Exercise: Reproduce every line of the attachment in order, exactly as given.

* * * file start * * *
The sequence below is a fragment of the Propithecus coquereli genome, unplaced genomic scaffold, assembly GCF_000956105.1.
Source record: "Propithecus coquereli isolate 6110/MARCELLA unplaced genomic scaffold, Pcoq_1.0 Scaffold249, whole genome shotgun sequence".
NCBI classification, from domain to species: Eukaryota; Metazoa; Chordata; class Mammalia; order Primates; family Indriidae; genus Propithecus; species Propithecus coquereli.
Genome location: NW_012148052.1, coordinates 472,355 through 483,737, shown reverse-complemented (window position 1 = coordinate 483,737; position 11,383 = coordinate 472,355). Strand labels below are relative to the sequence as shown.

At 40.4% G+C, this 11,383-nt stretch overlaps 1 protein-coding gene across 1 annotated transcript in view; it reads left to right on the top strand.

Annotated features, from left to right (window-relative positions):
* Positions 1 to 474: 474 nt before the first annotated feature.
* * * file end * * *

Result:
The sequence below is a fragment of the Propithecus coquereli genome, unplaced genomic scaffold, assembly GCF_000956105.1.
Source record: "Propithecus coquereli isolate 6110/MARCELLA unplaced genomic scaffold, Pcoq_1.0 Scaffold249, whole genome shotgun sequence".
NCBI classification, from domain to species: Eukaryota; Metazoa; Chordata; class Mammalia; order Primates; family Indriidae; genus Propithecus; species Propithecus coquereli.
Genome location: NW_012148052.1, coordinates 472,355 through 483,737, shown reverse-complemented (window position 1 = coordinate 483,737; position 11,383 = coordinate 472,355). Strand labels below are relative to the sequence as shown.

At 40.4% G+C, this 11,383-nt stretch overlaps 1 protein-coding gene across 1 annotated transcript in view; it reads left to right on the top strand.

Annotated features, from left to right (window-relative positions):
* Positions 1 to 474: 474 nt before the first annotated feature.